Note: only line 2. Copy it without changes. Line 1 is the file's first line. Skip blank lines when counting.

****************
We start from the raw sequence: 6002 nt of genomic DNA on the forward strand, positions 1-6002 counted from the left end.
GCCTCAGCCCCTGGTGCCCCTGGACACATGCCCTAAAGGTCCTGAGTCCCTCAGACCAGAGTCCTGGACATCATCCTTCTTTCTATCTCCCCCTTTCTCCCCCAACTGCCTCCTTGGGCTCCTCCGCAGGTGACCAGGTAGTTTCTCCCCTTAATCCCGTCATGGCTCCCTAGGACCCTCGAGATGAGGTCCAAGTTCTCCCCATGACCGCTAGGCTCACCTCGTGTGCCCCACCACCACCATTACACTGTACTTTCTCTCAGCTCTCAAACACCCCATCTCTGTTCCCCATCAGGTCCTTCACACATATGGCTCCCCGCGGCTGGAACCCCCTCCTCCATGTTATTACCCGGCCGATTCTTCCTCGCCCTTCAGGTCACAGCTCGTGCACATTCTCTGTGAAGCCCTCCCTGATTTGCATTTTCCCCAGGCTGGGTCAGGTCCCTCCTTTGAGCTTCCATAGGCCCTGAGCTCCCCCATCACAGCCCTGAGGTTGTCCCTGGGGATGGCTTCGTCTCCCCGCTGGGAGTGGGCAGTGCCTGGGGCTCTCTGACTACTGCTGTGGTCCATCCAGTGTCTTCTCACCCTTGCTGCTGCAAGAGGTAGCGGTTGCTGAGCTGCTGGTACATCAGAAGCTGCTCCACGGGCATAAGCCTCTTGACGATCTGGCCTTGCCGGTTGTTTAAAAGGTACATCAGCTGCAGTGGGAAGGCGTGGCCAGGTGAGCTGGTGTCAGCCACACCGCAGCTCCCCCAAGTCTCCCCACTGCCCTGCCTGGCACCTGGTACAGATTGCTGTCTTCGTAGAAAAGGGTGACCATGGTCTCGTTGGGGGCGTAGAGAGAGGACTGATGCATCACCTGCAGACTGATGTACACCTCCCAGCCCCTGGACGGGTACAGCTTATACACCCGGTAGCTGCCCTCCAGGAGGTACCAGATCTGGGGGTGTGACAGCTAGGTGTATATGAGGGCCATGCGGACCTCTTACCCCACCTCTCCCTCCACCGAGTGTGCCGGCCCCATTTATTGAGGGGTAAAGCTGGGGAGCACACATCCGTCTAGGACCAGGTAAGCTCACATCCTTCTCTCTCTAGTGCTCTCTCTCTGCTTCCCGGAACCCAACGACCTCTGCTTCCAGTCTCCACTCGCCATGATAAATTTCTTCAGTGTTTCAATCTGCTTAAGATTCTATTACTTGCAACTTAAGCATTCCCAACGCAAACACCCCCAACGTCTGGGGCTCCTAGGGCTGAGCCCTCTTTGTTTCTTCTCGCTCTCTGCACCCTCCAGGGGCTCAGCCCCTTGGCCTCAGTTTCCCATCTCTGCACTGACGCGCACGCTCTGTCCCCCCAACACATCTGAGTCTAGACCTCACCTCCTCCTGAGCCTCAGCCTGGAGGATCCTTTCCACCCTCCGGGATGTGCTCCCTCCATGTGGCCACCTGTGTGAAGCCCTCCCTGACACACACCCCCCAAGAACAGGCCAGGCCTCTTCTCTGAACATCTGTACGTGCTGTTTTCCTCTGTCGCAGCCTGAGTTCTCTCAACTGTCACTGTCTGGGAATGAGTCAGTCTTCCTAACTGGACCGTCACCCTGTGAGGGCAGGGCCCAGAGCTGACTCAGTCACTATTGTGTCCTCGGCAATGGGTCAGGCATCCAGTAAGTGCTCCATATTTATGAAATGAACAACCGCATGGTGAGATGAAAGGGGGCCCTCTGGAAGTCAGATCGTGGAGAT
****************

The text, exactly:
GCCTCAGCCCCTGGTGCCCCTGGACACATGCCCTAAAGGTCCTGAGTCCCTCAGACCAGAGTCCTGGACATCATCCTTCTTTCTATCTCCCCCTTTCTCCCCCAACTGCCTCCTTGGGCTCCTCCGCAGGTGACCAGGTAGTTTCTCCCCTTAATCCCGTCATGGCTCCCTAGGACCCTCGAGATGAGGTCCAAGTTCTCCCCATGACCGCTAGGCTCACCTCGTGTGCCCCACCACCACCATTACACTGTACTTTCTCTCAGCTCTCAAACACCCCATCTCTGTTCCCCATCAGGTCCTTCACACATATGGCTCCCCGCGGCTGGAACCCCCTCCTCCATGTTATTACCCGGCCGATTCTTCCTCGCCCTTCAGGTCACAGCTCGTGCACATTCTCTGTGAAGCCCTCCCTGATTTGCATTTTCCCCAGGCTGGGTCAGGTCCCTCCTTTGAGCTTCCATAGGCCCTGAGCTCCCCCATCACAGCCCTGAGGTTGTCCCTGGGGATGGCTTCGTCTCCCCGCTGGGAGTGGGCAGTGCCTGGGGCTCTCTGACTACTGCTGTGGTCCATCCAGTGTCTTCTCACCCTTGCTGCTGCAAGAGGTAGCGGTTGCTGAGCTGCTGGTACATCAGAAGCTGCTCCACGGGCATAAGCCTCTTGACGATCTGGCCTTGCCGGTTGTTTAAAAGGTACATCAGCTGCAGTGGGAAGGCGTGGCCAGGTGAGCTGGTGTCAGCCACACCGCAGCTCCCCCAAGTCTCCCCACTGCCCTGCCTGGCACCTGGTACAGATTGCTGTCTTCGTAGAAAAGGGTGACCATGGTCTCGTTGGGGGCGTAGAGAGAGGACTGATGCATCACCTGCAGACTGATGTACACCTCCCAGCCCCTGGACGGGTACAGCTTATACACCCGGTAGCTGCCCTCCAGGAGGTACCAGATCTGGGGGTGTGACAGCTAGGTGTATATGAGGGCCATGCGGACCTCTTACCCCACCTCTCCCTCCACCGAGTGTGCCGGCCCCATTTATTGAGGGGTAAAGCTGGGGAGCACACATCCGTCTAGGACCAGGTAAGCTCACATCCTTCTCTCTCTAGTGCTCTCTCTCTGCTTCCCGGAACCCAACGACCTCTGCTTCCAGTCTCCACTCGCCATGATAAATTTCTTCAGTGTTTCAATCTGCTTAAGATTCTATTACTTGCAACTTAAGCATTCCCAACGCAAACACCCCCAACGTCTGGGGCTCCTAGGGCTGAGCCCTCTTTGTTTCTTCTCGCTCTCTGCACCCTCCAGGGGCTCAGCCCCTTGGCCTCAGTTTCCCATCTCTGCACTGACGCGCACGCTCTGTCCCCCCAACACATCTGAGTCTAGACCTCACCTCCTCCTGAGCCTCAGCCTGGAGGATCCTTTCCACCCTCCGGGATGTGCTCCCTCCATGTGGCCACCTGTGTGAAGCCCTCCCTGACACACACCCCCCAAGAACAGGCCAGGCCTCTTCTCTGAACATCTGTACGTGCTGTTTTCCTCTGTCGCAGCCTGAGTTCTCTCAACTGTCACTGTCTGGGAATGAGTCAGTCTTCCTAACTGGACCGTCACCCTGTGAGGGCAGGGCCCAGAGCTGACTCAGTCACTATTGTGTCCTCGGCAATGGGTCAGGCATCCAGTAAGTGCTCCATATTTATGAAATGAACAACCGCATGGTGAGATGAAAGGGGGCCCTCTGGAAGTCAGATCGTGGAGAT